Contango refers to a situation in commodities where the front-month contract in a particular market trades at a discount to further months for delivery.  

In Brent’s case, for June settled on Friday at a discount of nearly $9 a barrel to the contract scheduled for delivery in a year’s time. Such a market dynamic allows traders to buy crude immediately, put it in storage somewhere, and try to gain by selling it forward. While that may be lucrative for the individual, the oil sitting in storage shows up as part of global inventories, further depressing the spot price. 

“Even if in some perfect world we see full OPEC++ compliance and 10 million bpd in cuts, this still leaves an incredible minimum 10 million bpd supply overhang for 2Q20,” said Dickson. He also cited the chasm between pledged cuts and what’s actually delivered to the market. 

“We find it very unlikely that the full 10 million bpd cut will be implemented as May 1 is just three weeks away and cuts of that size take time to realize. The oil machine is not as flexible as just simply turning off the tap or pressing a button,” he said. 

Rystad’s Chief Analyst Per Magnus Nysveen adds: 

“There is about 700 million barrels of crude storage left, at land and sea, so only 30 days left if no prompt cuts take place. With 10 million bpd cuts, we will hit the wall 2 weeks later. So to get through May we need at least 5 million bpd mote cuts quickly, and all producers should now contribute their fair share.”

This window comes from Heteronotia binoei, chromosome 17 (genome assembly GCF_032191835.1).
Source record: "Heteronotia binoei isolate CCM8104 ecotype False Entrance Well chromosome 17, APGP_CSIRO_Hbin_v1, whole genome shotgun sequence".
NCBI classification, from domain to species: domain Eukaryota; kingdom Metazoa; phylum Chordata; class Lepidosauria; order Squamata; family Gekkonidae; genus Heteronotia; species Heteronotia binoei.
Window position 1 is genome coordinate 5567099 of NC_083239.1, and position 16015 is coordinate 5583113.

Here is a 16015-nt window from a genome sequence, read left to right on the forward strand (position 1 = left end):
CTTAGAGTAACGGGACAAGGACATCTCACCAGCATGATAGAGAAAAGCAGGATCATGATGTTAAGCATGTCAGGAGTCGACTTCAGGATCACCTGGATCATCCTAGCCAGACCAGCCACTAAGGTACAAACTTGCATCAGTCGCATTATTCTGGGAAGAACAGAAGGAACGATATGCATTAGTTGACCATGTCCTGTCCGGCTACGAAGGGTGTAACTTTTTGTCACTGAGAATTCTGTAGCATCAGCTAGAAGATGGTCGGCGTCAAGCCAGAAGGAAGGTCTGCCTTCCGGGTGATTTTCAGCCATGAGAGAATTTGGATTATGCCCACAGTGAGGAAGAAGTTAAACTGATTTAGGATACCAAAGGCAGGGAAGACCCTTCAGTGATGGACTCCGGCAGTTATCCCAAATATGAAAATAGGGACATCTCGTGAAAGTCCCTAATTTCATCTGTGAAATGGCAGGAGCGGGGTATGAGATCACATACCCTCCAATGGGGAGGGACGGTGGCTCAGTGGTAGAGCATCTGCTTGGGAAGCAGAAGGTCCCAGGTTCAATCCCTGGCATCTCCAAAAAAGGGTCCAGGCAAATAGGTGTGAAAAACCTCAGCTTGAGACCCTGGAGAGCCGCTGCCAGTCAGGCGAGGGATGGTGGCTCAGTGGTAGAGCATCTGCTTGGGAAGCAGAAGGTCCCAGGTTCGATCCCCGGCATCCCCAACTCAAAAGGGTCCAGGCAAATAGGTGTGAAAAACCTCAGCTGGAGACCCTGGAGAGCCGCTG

New York-based consultancy Energy Intelligence makes the same point. It said the market was immediately focused on the remainder of April — the messiest month of oil balances, thus far — and what to do with upcoming barrels in May. 

“March ran a staggering 14 million barrels per day surplus and April’s will be similar as shut-ins help offset some demand loss,” Energy Intelligence said.  “A production cut would only start to clean up the balances on paper starting in May, while the physical oil market would remain swamped until June.”  

Moya of OANDA concurred, saying the demand outlook for now remained bleak, although the cuts agreed at the weekend could support an implied stock draw in the second half of the year. 

“Oil prices should remain heavy in the short-term, but that could quickly change if optimism grows that the US and Europe could see major parts of their economy opening by June,” he said.  

“There will be a time to eventually turn bullish on oil, but for now WTI crude prices could continue to show signs of stabilizing in the mid-$20s.” 

Central Bank Cash Pushing Gold To $1,800?

As for , the trajectory for $1,800 per ounce seems in place, though the path may be fraught with volatility by investors looking to cash out quickly if stocks come under fresh pressure next week from a tumble in crude prices. 

Gold Weekly TTM

Fundamentally, markets are flooded with cash from central banks around the world which is inflating gold prices at this highly uncertain time.  

The Federal Reserve announced a $2.3 trillion effort to bolster local governments and small and mid-sized businesses on Friday, the latest in an expanding suite of programs meant to keep the U.S. economy intact as the country battles the coronavirus pandemic. 

The test will come for gold if we see the stock market turn down again, given that the yellow metal has been quite closely correlated with equities lately, while the remains a safe haven of choice.

Source: Investing.com Canada